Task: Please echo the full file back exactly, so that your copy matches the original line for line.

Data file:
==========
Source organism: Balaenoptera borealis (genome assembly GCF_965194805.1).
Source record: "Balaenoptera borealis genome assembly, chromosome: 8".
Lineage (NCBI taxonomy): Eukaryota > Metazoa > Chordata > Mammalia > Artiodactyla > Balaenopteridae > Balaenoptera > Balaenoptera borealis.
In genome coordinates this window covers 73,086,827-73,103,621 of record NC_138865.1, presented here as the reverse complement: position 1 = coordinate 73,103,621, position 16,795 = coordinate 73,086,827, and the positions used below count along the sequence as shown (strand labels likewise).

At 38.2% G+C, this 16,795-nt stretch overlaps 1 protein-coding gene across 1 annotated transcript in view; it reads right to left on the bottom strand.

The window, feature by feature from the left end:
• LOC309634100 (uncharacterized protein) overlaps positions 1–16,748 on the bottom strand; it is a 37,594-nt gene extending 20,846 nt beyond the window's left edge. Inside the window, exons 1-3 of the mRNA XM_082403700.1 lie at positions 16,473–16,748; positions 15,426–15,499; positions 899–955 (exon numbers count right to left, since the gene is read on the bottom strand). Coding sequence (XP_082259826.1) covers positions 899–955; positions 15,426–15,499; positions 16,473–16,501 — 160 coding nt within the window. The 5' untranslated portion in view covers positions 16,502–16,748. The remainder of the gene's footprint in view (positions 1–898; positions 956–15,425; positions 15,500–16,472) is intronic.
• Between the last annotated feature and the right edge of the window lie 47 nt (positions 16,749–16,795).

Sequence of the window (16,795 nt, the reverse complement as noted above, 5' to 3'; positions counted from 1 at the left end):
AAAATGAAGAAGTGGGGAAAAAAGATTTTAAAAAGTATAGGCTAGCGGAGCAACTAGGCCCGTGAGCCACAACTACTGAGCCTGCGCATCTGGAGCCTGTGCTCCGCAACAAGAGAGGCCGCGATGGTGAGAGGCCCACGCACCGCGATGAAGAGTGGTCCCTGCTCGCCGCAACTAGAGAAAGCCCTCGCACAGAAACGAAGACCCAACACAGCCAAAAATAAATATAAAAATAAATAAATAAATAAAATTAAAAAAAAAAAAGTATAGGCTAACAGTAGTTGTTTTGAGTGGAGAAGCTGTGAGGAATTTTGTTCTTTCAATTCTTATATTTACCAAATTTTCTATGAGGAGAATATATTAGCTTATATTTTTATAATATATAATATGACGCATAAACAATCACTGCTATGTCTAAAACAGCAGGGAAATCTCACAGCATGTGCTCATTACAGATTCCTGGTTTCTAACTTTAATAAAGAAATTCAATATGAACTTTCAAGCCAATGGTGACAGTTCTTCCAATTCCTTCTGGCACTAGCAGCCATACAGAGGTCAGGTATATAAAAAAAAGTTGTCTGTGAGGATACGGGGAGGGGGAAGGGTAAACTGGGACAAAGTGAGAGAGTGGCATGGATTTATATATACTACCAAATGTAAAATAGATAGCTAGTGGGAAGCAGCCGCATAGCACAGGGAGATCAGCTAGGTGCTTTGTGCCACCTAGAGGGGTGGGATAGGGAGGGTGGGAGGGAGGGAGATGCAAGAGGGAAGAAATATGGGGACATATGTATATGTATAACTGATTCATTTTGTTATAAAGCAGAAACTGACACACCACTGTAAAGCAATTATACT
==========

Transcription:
Source organism: Balaenoptera borealis (genome assembly GCF_965194805.1).
Source record: "Balaenoptera borealis genome assembly, chromosome: 8".
Lineage (NCBI taxonomy): Eukaryota > Metazoa > Chordata > Mammalia > Artiodactyla > Balaenopteridae > Balaenoptera > Balaenoptera borealis.
In genome coordinates this window covers 73,086,827-73,103,621 of record NC_138865.1, presented here as the reverse complement: position 1 = coordinate 73,103,621, position 16,795 = coordinate 73,086,827, and the positions used below count along the sequence as shown (strand labels likewise).

At 38.2% G+C, this 16,795-nt stretch overlaps 1 protein-coding gene across 1 annotated transcript in view; it reads right to left on the bottom strand.

The window, feature by feature from the left end:
• LOC309634100 (uncharacterized protein) overlaps positions 1–16,748 on the bottom strand; it is a 37,594-nt gene extending 20,846 nt beyond the window's left edge. Inside the window, exons 1-3 of the mRNA XM_082403700.1 lie at positions 16,473–16,748; positions 15,426–15,499; positions 899–955 (exon numbers count right to left, since the gene is read on the bottom strand). Coding sequence (XP_082259826.1) covers positions 899–955; positions 15,426–15,499; positions 16,473–16,501 — 160 coding nt within the window. The 5' untranslated portion in view covers positions 16,502–16,748. The remainder of the gene's footprint in view (positions 1–898; positions 956–15,425; positions 15,500–16,472) is intronic.
• Between the last annotated feature and the right edge of the window lie 47 nt (positions 16,749–16,795).

Sequence of the window (16,795 nt, the reverse complement as noted above, 5' to 3'; positions counted from 1 at the left end):
AAAATGAAGAAGTGGGGAAAAAAGATTTTAAAAAGTATAGGCTAGCGGAGCAACTAGGCCCGTGAGCCACAACTACTGAGCCTGCGCATCTGGAGCCTGTGCTCCGCAACAAGAGAGGCCGCGATGGTGAGAGGCCCACGCACCGCGATGAAGAGTGGTCCCTGCTCGCCGCAACTAGAGAAAGCCCTCGCACAGAAACGAAGACCCAACACAGCCAAAAATAAATATAAAAATAAATAAATAAATAAAATTAAAAAAAAAAAAGTATAGGCTAACAGTAGTTGTTTTGAGTGGAGAAGCTGTGAGGAATTTTGTTCTTTCAATTCTTATATTTACCAAATTTTCTATGAGGAGAATATATTAGCTTATATTTTTATAATATATAATATGACGCATAAACAATCACTGCTATGTCTAAAACAGCAGGGAAATCTCACAGCATGTGCTCATTACAGATTCCTGGTTTCTAACTTTAATAAAGAAATTCAATATGAACTTTCAAGCCAATGGTGACAGTTCTTCCAATTCCTTCTGGCACTAGCAGCCATACAGAGGTCAGGTATATAAAAAAAAGTTGTCTGTGAGGATACGGGGAGGGGGAAGGGTAAACTGGGACAAAGTGAGAGAGTGGCATGGATTTATATATACTACCAAATGTAAAATAGATAGCTAGTGGGAAGCAGCCGCATAGCACAGGGAGATCAGCTAGGTGCTTTGTGCCACCTAGAGGGGTGGGATAGGGAGGGTGGGAGGGAGGGAGATGCAAGAGGGAAGAAATATGGGGACATATGTATATGTATAACTGATTCATTTTGTTATAAAGCAGAAACTGACACACCACTGTAAAGCAATTATACT